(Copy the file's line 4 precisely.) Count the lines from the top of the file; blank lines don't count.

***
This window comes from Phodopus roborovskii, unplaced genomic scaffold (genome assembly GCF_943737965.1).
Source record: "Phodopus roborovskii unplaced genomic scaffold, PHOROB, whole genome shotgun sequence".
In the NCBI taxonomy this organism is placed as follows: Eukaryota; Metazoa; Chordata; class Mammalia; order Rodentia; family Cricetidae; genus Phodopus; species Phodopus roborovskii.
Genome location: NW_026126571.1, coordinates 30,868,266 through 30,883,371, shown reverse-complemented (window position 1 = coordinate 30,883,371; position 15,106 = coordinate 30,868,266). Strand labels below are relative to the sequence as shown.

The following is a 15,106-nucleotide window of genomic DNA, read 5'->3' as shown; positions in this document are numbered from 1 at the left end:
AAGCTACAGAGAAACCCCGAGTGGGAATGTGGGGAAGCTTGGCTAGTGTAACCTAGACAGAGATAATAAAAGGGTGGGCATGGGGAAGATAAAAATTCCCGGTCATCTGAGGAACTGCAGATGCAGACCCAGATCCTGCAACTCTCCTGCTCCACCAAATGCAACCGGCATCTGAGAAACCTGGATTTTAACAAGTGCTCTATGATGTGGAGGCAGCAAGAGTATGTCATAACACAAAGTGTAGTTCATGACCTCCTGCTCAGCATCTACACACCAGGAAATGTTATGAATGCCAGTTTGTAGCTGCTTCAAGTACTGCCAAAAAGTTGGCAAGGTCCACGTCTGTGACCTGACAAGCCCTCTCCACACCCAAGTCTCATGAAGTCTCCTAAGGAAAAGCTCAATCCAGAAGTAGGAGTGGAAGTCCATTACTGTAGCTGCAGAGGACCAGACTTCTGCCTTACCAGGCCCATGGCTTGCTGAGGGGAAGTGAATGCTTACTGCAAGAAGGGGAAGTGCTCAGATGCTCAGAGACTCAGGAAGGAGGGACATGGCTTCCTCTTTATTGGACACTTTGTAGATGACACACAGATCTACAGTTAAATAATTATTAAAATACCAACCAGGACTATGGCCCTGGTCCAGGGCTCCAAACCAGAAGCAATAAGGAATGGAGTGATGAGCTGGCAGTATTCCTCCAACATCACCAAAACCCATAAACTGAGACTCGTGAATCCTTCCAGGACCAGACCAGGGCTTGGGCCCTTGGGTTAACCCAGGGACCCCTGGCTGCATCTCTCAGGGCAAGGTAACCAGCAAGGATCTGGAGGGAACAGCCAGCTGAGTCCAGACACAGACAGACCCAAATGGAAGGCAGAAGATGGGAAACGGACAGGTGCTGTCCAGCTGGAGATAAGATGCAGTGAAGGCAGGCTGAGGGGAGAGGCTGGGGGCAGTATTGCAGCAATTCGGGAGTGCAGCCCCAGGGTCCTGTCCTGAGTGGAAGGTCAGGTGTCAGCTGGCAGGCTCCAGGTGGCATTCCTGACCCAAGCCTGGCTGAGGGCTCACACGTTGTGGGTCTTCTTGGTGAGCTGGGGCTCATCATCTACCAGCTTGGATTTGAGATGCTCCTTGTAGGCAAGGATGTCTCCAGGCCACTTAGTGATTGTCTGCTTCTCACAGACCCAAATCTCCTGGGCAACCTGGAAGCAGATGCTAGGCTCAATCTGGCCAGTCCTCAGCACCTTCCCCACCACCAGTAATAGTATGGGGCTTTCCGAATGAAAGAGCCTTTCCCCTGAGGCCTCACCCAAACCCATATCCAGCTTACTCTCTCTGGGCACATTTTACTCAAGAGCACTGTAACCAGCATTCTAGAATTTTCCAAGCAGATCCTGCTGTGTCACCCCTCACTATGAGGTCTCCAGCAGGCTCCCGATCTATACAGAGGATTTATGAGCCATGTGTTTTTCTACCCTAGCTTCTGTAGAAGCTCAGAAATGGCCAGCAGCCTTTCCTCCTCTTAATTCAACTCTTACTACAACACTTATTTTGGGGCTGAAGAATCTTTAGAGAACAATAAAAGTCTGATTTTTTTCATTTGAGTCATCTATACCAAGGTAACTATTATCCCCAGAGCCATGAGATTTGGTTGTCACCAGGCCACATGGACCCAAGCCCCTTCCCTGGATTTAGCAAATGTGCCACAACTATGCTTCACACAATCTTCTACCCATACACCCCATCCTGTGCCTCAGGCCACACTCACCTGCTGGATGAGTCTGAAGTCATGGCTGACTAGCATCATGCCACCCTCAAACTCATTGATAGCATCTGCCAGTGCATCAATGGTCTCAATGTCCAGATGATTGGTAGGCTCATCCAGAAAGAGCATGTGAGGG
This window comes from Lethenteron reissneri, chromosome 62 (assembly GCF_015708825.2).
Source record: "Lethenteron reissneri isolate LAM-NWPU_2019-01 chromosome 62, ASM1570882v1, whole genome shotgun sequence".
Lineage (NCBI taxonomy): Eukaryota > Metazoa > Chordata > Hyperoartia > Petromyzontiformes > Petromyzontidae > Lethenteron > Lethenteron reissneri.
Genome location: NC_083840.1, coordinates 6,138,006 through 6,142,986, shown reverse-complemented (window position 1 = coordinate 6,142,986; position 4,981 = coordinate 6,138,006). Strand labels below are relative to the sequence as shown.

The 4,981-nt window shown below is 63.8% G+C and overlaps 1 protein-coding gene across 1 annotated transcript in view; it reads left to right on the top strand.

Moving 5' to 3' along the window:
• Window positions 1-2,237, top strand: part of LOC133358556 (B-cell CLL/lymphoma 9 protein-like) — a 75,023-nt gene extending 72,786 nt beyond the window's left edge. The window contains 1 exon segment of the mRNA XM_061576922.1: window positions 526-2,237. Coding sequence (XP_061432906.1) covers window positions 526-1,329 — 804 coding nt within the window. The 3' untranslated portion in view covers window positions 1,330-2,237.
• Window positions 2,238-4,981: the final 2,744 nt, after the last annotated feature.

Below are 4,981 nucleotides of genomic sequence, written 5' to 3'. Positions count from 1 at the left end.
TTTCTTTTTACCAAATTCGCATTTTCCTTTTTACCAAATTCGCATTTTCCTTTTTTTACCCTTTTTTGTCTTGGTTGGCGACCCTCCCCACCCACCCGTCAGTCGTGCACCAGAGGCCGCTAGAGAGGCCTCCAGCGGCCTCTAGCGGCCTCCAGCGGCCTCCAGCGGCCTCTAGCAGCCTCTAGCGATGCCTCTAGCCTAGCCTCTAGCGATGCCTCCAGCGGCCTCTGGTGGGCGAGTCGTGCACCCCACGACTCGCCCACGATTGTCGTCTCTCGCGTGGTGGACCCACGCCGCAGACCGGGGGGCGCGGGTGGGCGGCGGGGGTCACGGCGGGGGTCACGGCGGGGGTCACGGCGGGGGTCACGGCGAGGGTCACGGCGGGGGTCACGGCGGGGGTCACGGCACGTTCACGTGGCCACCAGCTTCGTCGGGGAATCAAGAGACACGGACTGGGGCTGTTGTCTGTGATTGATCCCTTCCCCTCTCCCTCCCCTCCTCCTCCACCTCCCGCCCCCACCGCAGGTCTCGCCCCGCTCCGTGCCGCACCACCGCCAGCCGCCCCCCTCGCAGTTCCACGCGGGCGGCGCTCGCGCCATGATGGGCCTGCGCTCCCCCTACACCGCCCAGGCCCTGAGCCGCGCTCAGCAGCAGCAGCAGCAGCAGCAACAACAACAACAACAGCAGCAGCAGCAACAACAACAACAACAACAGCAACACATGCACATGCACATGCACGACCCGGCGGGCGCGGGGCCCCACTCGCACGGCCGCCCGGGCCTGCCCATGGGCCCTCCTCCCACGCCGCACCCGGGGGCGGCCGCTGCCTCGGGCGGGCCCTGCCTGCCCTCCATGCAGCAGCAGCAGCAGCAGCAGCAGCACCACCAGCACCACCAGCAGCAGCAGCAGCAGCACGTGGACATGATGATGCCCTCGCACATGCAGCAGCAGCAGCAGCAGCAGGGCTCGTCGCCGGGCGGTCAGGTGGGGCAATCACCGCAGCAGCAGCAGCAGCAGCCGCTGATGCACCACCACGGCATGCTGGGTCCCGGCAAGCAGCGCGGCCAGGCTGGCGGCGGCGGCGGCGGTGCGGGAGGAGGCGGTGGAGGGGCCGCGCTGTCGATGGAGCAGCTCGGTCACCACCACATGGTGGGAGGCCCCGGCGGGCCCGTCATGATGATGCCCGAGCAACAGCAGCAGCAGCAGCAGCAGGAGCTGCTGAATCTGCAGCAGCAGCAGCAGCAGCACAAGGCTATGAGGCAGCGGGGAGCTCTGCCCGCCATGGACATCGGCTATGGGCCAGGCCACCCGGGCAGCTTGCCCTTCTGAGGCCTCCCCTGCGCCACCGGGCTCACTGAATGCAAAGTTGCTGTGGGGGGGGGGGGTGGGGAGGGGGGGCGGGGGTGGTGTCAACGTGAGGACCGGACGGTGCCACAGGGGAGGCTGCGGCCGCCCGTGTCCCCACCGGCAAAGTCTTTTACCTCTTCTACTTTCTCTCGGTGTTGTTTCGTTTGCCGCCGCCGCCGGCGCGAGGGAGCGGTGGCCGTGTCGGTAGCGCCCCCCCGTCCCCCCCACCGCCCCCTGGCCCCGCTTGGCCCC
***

Genome location: NW_026126571.1, coordinates 30,868,266 through 30,883,371, shown reverse-complemented (window position 1 = coordinate 30,883,371; position 15,106 = coordinate 30,868,266). Strand labels below are relative to the sequence as shown.